MARIE FLORE: Media voice embraces Haitian identity, culture

Author:  Dawn A. Davis
Haitian pride is reflected everywhere in South Florida. In May, Haitian Heritage Month, the Caribbean country’s flag draped vehicles and nationals wrapped themselves in its colors, parading streets and jumping to mesmerizing kompa rhythms blasting from souped-up audio systems.

Flore Dr MarieIt’s just how many Haitians roll. Some, however, believe that’s not enough.

“I cannot be promoting Haitian culture and have my flag wrapped on my head,” insisted popular media personality Marie Flore.

“That’s not what defines the values. We have to promote and protect Haitian culture through education. Protect its value.”

With a doctorate in education administration and leadership and a master’s degree in health services administration, Haitian-born Flore worked in social services and health education for more than 15 years. But, her passion for intellectual cultivation led her to create the first combined radio/television show titled “Radio TV with Dr. Flore”. It was her bid to elevate Haitian culture through her philosophy “Gade Tet Ou”.


Translated as “look at your head”, its deeper meaning is about reflection and what’s inside your heart, Flore explained. She formed a non-profit organization of the same name, embarking on a journey as the Haitian American community’s cultural ambassador.

“I felt I could not just tell people Gade Tet Ou without giving them a way to do so,” she said, “and the best way was through mass communication.”

“Radio TV with Dr. Flore” is a production of Gade Tet Ou, which airs Thursday and Friday on AyitiTV and Comcast’s Island TV, while simultaneously running on 1360AM radio. From aspiring artistes to community activists, local politicians and business leaders, Flore spreads her passion for Haitian cultural heritage through conversations with guests who she believes can inspire her listeners.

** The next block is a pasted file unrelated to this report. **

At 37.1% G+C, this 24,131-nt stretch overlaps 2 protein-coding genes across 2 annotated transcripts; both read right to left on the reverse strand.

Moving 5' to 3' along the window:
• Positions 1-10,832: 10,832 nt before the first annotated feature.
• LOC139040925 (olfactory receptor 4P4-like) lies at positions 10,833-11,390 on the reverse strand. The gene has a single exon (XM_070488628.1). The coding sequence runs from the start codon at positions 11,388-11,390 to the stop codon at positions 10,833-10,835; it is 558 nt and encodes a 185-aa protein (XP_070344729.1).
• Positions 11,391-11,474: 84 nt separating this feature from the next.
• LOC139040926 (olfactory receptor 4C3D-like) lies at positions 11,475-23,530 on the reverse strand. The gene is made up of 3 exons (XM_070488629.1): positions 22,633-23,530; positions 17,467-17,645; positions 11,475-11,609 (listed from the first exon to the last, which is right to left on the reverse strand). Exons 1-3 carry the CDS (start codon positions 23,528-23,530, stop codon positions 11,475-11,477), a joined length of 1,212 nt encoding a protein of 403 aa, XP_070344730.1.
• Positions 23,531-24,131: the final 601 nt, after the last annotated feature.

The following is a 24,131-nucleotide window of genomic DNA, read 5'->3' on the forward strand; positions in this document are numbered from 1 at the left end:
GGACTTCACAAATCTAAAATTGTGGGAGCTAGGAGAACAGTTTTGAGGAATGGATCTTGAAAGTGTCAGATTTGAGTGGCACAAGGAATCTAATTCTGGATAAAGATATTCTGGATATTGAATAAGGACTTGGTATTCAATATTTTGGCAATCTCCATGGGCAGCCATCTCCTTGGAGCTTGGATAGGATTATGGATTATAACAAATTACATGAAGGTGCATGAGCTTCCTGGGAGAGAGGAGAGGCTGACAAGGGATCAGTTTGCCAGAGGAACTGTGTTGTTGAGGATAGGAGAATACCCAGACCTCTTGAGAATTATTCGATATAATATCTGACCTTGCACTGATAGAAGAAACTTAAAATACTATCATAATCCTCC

“As a youth everything I did involved community work and youth advocacy,” she explained. “And when I came to Miami I endeavored to build a spirit of partnership.

“That’s why I created Gade Tet Ou. It was also to continue my father’s work in the rural areas in Haiti and making sure we never forget where we come from.

“Sometimes I think that if Haitians were checking themselves out at all times, life would have been better,” she added. “We can celebrate our history, but we also have to raise history. My ancestors, I know their names, but if I cannot surpass what they have done then it is pointless. Using radio and television, I think I can transcend all that history that we talk about, we need to live it.”


Flore’s mass media platform reflects her sense of urgency to help the Haitian community become an unmistakable cultural and political force. Her programming includes building financial wealth, branding and marketing by exposing new talent, entertainment, culture, education and politics. The show is also presented in three languages - Haitian, Spanish and English.

She believes activism is being consciously aware of one’s contribution to building the community and opening as many doors as possible for others through education and cultural awareness.

“There is no culture without embracing your identity,” said Flore.

“If you don’t know where you come from, if you don’t have certain values and willing to share and embrace those values, then everything is superficial.”